Tug-of-war over city hall casts doubt on rebel referendum in Black Sea town
Blinking from the tear gas still heavy in the air, Sergei Kostinyuk waves down from the wrecked balcony of Mariupol's city hall in eastern Ukraine as the Russian national anthem booms out.
Inside, the building is mostly empty, with just a handful of rebels in gas masks wandering through the ransacked offices in the four-storey block with Russian separatist flags flying from the roof.
Barricaded behind rows of tyres and barbed wire, the city hall has been the headquarters of the separatist movement in this Black Sea port town since it was seized last month.
Early Wednesday morning, bystanders said, government troops moved in with teargas grenades to clear the building of its mainly unarmed occupiers before briefly hoisting the Ukrainian flag and departing just as quickly when a crowd of several hundred pro-Russians gathered.
For Kostinyuk the reason for the raid is clear– the authorities want to prevent a rebel referendum planned for Sunday that would see people vote on breaking away from Kiev and potentially joining Russia.
“They want to stop us from holding the referendum,” the factory worker, 27, told AFP.
“It would be possible to organise it as we’ve got enough people willing to help but the authorities don’t want to let us.”
Local officials have dismissed the rebel attempts to conduct the referendum with derision and pledged that any vote could never be considered legitimate.
But it was not clear Wednesday if it would go ahead after Russian President Vladimir Putin told the separatists to postpone the vote.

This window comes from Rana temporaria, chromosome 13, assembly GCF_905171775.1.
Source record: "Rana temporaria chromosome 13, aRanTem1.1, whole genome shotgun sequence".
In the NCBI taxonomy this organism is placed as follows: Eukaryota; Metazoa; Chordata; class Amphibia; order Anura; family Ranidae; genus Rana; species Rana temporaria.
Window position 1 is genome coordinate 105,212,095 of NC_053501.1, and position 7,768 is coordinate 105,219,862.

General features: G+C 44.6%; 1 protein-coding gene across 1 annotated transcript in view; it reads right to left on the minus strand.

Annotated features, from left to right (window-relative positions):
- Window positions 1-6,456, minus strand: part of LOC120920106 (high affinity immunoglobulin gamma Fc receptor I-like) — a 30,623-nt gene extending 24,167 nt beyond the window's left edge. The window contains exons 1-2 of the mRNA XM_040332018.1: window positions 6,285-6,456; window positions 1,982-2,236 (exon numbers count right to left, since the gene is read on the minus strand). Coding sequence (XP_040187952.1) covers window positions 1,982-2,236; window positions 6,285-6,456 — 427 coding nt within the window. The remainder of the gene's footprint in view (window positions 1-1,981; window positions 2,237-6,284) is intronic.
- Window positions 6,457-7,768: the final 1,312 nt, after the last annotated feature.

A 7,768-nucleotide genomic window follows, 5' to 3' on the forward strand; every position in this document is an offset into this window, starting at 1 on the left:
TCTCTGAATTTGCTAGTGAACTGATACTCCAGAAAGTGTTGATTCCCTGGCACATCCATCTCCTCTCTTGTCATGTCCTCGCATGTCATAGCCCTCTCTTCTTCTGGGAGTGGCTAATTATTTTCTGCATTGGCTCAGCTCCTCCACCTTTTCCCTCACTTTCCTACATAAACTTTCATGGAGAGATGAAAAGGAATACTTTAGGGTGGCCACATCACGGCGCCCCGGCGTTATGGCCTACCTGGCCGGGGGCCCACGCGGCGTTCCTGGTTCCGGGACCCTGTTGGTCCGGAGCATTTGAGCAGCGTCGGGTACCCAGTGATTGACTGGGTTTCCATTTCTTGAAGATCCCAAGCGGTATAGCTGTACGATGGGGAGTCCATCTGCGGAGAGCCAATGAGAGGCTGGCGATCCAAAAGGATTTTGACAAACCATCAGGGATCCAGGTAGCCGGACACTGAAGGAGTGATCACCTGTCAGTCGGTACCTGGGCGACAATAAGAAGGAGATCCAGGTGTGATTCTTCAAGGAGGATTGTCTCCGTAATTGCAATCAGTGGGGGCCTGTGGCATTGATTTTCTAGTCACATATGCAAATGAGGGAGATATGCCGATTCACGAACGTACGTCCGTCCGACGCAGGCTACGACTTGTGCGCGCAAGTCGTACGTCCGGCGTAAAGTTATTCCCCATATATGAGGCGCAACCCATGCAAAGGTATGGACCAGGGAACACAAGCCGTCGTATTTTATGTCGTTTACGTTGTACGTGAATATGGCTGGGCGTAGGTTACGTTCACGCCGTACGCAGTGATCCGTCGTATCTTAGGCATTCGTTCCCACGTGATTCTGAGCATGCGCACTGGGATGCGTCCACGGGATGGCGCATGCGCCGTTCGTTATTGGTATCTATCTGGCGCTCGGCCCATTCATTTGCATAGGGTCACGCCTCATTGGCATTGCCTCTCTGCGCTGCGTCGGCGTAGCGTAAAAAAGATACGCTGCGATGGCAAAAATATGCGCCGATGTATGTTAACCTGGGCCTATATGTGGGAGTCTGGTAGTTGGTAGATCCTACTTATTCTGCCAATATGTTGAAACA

And Ukrainian forces appear to be intent on showing that it cannot go ahead by flexing their muscles with shows of strength like Wednesday’s raid.
But they still face a considerable task to reimpose their authority.
Highlighting the instability, government armoured vehicles were parked at a checkpoint just a few kilometres outside Mariupol and officials said they captured the rebels’ self-proclaimed defence minister after a reported armed attack on a bus carrying military personnel nearby.
– ‘I don’t hate anyone’ –
In front of the city hall — the only building the separatists have controlled in this town of some 500,000 — even the diehards in the crowd of mainly elderly people seemed doubtful about any poll taking place.
“I don’t know if we’ll be able to hold the referendum,” said grey-haired local resident Vitaly.
“Even if we can’t hold it, I am sure that 90 percent of the people here would vote for independence from Kiev.”
Nearby, moustachioed Vitaly Tisov sat on a chair peering at the trashed city hall and trying to work out what was happened.
“I don’t know why the soldiers just came in and left again but I guess those were the orders that they had,” he said.
And would the referendum take place?
“That’s the main question now,” he said shrugging.
Elsewhere in the crowd, vegetable seller Natalya Vaivovskaya said that whatever happens, she just wanted to see her hometown go back to being the tranquil provincial city it used to be.
“They came in to clear out the separatists — but they’re just normal people here,” she said.
“I don’t care about the referendum. All I want is for there to be peace. I love all people and don’t hate anyone– not even Americans,” she said.